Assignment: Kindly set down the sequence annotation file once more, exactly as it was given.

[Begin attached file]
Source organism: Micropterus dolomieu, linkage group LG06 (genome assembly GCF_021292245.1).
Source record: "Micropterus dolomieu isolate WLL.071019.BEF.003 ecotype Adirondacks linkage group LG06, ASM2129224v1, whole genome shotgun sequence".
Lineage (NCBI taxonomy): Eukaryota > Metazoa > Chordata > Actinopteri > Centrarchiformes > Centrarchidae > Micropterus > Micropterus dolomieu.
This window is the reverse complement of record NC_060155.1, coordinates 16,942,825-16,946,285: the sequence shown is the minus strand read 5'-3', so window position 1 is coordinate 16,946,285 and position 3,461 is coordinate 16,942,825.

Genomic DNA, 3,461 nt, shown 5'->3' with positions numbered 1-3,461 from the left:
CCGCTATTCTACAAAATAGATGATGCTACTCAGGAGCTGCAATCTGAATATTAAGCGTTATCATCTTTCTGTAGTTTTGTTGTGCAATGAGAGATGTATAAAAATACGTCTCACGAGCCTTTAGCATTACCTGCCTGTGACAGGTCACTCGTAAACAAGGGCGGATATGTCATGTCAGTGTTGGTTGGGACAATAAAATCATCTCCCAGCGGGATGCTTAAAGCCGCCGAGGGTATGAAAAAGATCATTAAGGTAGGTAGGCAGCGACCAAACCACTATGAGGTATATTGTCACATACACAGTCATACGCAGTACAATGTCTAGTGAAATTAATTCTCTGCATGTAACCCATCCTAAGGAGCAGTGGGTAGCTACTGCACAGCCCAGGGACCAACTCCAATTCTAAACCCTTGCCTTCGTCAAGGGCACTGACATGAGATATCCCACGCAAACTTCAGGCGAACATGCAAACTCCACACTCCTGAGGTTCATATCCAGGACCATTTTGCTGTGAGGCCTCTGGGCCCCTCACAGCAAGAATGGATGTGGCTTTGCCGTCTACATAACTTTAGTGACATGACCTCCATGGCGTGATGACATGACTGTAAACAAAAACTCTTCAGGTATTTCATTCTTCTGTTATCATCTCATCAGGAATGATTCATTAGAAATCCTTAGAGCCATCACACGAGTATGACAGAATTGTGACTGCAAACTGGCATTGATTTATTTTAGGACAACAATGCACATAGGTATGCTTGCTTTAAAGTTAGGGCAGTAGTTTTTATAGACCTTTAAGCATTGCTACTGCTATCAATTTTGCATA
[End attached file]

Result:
Source organism: Micropterus dolomieu, linkage group LG06 (genome assembly GCF_021292245.1).
Source record: "Micropterus dolomieu isolate WLL.071019.BEF.003 ecotype Adirondacks linkage group LG06, ASM2129224v1, whole genome shotgun sequence".
Lineage (NCBI taxonomy): Eukaryota > Metazoa > Chordata > Actinopteri > Centrarchiformes > Centrarchidae > Micropterus > Micropterus dolomieu.
This window is the reverse complement of record NC_060155.1, coordinates 16,942,825-16,946,285: the sequence shown is the minus strand read 5'-3', so window position 1 is coordinate 16,946,285 and position 3,461 is coordinate 16,942,825.

Genomic DNA, 3,461 nt, shown 5'->3' with positions numbered 1-3,461 from the left:
CCGCTATTCTACAAAATAGATGATGCTACTCAGGAGCTGCAATCTGAATATTAAGCGTTATCATCTTTCTGTAGTTTTGTTGTGCAATGAGAGATGTATAAAAATACGTCTCACGAGCCTTTAGCATTACCTGCCTGTGACAGGTCACTCGTAAACAAGGGCGGATATGTCATGTCAGTGTTGGTTGGGACAATAAAATCATCTCCCAGCGGGATGCTTAAAGCCGCCGAGGGTATGAAAAAGATCATTAAGGTAGGTAGGCAGCGACCAAACCACTATGAGGTATATTGTCACATACACAGTCATACGCAGTACAATGTCTAGTGAAATTAATTCTCTGCATGTAACCCATCCTAAGGAGCAGTGGGTAGCTACTGCACAGCCCAGGGACCAACTCCAATTCTAAACCCTTGCCTTCGTCAAGGGCACTGACATGAGATATCCCACGCAAACTTCAGGCGAACATGCAAACTCCACACTCCTGAGGTTCATATCCAGGACCATTTTGCTGTGAGGCCTCTGGGCCCCTCACAGCAAGAATGGATGTGGCTTTGCCGTCTACATAACTTTAGTGACATGACCTCCATGGCGTGATGACATGACTGTAAACAAAAACTCTTCAGGTATTTCATTCTTCTGTTATCATCTCATCAGGAATGATTCATTAGAAATCCTTAGAGCCATCACACGAGTATGACAGAATTGTGACTGCAAACTGGCATTGATTTATTTTAGGACAACAATGCACATAGGTATGCTTGCTTTAAAGTTAGGGCAGTAGTTTTTATAGACCTTTAAGCATTGCTACTGCTATCAATTTTGCATA